While out for a run today, I was reminded of all the times I tell my kids to turn off their electronics and just appreciate what is around them. Well, it took me over 3 frustrated miles of my run to truly learn that lesson.
I woke this morning to find that the humidity that has blanketed the Midwest this summer had finally lifted, the sun was shining and I was excited to go for a run where I could actually breath fresh air instead of sucking in hot humid air. I leashed up my favorite running buddy (who was more excited than I was) and then took 5 more minutes gathering all my “stuff”. This “stuff” included my iPhone with headphones and my Garmin watch, because I need to know exactly how far I’ve run and how fast and how many calories, etc. It actually tells me everything except what time it is!!
I start out on my run with my music playing, my watch tracking my every footfall, and my dog panting excitedly next to me. All is well. It is truly the beautiful morning I’ve been waiting for. One song down and suddenly the next song is a repeat of the first song. That’s strange. No problem. Stop the watch, take out my iPhone from my running pouch, press forward to the next song, put my iPhone back in it’s pouch, start my watch back up and off I go. Run through one more song and the next song repeats again – ok, now I’m frustrated. I go through the same routine of stopping the watch, changing the song and starting the watch. Even my dog Lucy is getting frustrated.
As I start running again, my earpiece is slipping out of my ear. No big deal, I give it a tap to put it back. Oh wait, while I did that the dog leash brushed the touch screen on my watch and now I’m no longer watching all the numbers that I think I need to. I touch the watch a few more times and it’s fixed. This cycle of fixing of my iPhone, headphones and watch continues until I can’t take it anymore! I’m only 2 miles from home and I decide I’m going without my music or my watch. I pull out my headphones, stop my watch and just run. Sounds crazy but when you are someone like me and don’t like to hear your own panting, this is quite a change.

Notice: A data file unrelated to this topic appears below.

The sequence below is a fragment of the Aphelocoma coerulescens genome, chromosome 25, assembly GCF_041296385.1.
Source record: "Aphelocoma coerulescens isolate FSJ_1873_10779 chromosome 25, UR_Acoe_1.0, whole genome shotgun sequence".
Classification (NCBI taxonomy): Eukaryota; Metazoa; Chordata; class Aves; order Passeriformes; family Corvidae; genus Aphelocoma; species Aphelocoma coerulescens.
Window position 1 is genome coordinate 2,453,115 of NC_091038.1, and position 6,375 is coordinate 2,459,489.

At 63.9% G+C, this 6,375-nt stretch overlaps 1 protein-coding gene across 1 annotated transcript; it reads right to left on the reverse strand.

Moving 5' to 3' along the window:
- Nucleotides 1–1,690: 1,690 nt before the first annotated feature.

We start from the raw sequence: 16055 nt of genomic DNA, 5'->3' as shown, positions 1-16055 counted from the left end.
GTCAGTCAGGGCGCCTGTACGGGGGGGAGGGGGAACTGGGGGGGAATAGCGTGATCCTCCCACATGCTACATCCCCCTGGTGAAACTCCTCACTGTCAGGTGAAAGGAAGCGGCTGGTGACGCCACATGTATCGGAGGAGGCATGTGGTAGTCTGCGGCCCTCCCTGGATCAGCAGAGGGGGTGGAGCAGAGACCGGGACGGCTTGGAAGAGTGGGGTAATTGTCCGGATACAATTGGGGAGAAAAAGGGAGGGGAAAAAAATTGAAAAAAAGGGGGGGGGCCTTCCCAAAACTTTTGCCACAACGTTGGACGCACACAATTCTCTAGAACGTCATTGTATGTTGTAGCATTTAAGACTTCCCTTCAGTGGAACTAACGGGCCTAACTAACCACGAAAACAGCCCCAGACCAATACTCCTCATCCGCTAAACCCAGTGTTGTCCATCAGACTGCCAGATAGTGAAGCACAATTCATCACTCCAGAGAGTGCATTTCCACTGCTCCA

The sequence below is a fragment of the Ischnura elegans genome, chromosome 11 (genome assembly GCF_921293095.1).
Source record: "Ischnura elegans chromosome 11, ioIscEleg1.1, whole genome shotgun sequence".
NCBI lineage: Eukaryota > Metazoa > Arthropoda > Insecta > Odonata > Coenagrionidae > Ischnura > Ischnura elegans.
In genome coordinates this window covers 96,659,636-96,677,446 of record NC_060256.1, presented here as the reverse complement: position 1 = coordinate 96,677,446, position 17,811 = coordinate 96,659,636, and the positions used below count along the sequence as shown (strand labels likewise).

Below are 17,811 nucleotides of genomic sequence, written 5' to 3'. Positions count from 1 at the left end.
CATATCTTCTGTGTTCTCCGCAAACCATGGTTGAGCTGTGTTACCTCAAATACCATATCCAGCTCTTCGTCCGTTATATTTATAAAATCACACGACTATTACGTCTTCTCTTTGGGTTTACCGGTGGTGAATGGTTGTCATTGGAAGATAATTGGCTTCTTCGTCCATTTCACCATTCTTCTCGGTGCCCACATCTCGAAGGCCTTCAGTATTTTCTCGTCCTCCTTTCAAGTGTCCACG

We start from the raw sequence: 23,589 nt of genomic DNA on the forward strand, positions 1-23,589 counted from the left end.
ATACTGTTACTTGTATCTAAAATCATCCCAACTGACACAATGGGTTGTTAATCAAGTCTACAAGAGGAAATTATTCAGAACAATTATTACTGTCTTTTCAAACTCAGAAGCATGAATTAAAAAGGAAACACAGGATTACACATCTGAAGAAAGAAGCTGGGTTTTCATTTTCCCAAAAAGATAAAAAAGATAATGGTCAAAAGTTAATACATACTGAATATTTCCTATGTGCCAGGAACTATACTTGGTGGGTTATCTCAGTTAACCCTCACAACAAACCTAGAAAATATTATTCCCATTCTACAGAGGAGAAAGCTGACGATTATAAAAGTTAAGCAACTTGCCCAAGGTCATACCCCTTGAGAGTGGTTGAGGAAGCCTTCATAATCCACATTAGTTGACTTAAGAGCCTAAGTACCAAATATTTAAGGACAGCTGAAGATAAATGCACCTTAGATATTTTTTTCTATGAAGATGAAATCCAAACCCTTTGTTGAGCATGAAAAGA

I start running, feeling somewhat naked, listening to my dog’s panting. It’s a somewhat soothing sound when interspersed with the chirping birds. I find that without worrying about my music and charting each footstep I actually can think and run. I start to think about my day and have clarity in thinking about what I want to do and how to accomplish it. I actually feel less overwhelmed as I remember things I’ve been wanting to do and add them to my list of things to accomplish this day. This may stress some people out, but for me, having this quiet time to think and plan without anyone asking me anything, or whining at me, is relaxing.
Before I knew it I was home. I thought being “unplugged” for the remainder of my run would be long and tedious, but I found it relaxing and calming. That’s when I thought of all the times we tell our children to turn off their electronics and just “be.” They usually don’t appreciate this instruction, but now that I’ve actually practiced what I preach, I’m going to make sure we do this more in our lives. My hope is that they will take a deep breath away when they are away from all the gadgets, just like I did today.